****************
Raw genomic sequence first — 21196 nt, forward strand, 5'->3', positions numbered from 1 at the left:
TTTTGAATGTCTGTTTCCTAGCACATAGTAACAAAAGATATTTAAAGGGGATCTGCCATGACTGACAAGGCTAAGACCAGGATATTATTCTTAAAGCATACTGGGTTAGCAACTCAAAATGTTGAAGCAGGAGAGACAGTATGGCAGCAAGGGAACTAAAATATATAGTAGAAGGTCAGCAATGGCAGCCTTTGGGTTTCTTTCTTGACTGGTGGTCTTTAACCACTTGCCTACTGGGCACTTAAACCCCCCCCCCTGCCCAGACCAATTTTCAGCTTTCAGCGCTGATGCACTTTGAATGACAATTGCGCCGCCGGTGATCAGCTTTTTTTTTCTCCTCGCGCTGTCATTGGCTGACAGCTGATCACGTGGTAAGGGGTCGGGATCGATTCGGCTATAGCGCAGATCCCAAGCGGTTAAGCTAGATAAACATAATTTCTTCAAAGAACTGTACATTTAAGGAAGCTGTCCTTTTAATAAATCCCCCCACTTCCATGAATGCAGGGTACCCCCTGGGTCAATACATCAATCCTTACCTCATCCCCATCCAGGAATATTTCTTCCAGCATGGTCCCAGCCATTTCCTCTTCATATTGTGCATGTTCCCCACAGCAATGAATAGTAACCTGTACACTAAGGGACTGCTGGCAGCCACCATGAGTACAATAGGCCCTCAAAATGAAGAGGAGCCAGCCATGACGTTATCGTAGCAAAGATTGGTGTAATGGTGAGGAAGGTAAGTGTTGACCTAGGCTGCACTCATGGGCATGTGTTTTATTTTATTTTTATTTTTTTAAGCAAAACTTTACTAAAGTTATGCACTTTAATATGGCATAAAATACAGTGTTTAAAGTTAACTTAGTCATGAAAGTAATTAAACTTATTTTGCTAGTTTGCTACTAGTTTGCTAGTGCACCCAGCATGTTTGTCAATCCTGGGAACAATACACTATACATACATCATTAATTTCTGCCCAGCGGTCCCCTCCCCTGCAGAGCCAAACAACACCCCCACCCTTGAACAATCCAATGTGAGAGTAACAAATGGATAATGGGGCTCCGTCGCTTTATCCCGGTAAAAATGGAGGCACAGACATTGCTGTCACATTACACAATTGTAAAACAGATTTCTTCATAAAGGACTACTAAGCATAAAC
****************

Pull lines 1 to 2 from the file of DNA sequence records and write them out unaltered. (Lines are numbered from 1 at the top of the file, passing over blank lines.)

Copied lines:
Raw genomic sequence first — 21196 nt, forward strand, 5'->3', positions numbered from 1 at the left:
TTTTGAATGTCTGTTTCCTAGCACATAGTAACAAAAGATATTTAAAGGGGATCTGCCATGACTGACAAGGCTAAGACCAGGATATTATTCTTAAAGCATACTGGGTTAGCAACTCAAAATGTTGAAGCAGGAGAGACAGTATGGCAGCAAGGGAACTAAAATATATAGTAGAAGGTCAGCAATGGCAGCCTTTGGGTTTCTTTCTTGACTGGTGGTCTTTAACCACTTGCCTACTGGGCACTTAAACCCCCCCCCCTGCCCAGACCAATTTTCAGCTTTCAGCGCTGATGCACTTTGAATGACAATTGCGCCGCCGGTGATCAGCTTTTTTTTTCTCCTCGCGCTGTCATTGGCTGACAGCTGATCACGTGGTAAGGGGTCGGGATCGATTCGGCTATAGCGCAGATCCCAAGCGGTTAAGCTAGATAAACATAATTTCTTCAAAGAACTGTACATTTAAGGAAGCTGTCCTTTTAATAAATCCCCCCACTTCCATGAATGCAGGGTACCCCCTGGGTCAATACATCAATCCTTACCTCATCCCCATCCAGGAATATTTCTTCCAGCATGGTCCCAGCCATTTCCTCTTCATATTGTGCATGTTCCCCACAGCAATGAATAGTAACCTGTACACTAAGGGACTGCTGGCAGCCACCATGAGTACAATAGGCCCTCAAAATGAAGAGGAGCCAGCCATGACGTTATCGTAGCAAAGATTGGTGTAATGGTGAGGAAGGTAAGTGTTGACCTAGGCTGCACTCATGGGCATGTGTTTTATTTTATTTTTATTTTTTTAAGCAAAACTTTACTAAAGTTATGCACTTTAATATGGCATAAAATACAGTGTTTAAAGTTAACTTAGTCATGAAAGTAATTAAACTTATTTTGCTAGTTTGCTACTAGTTTGCTAGTGCACCCAGCATGTTTGTCAATCCTGGGAACAATACACTATACATACATCATTAATTTCTGCCCAGCGGTCCCCTCCCCTGCAGAGCCAAACAACACCCCCACCCTTGAACAATCCAATGTGAGAGTAACAAATGGATAATGGGGCTCCGTCGCTTTATCCCGGTAAAAATGGAGGCACAGACATTGCTGTCACATTACACAATTGTAAAACAGATTTCTTCATAAAGGACTACTAAGCATAAAC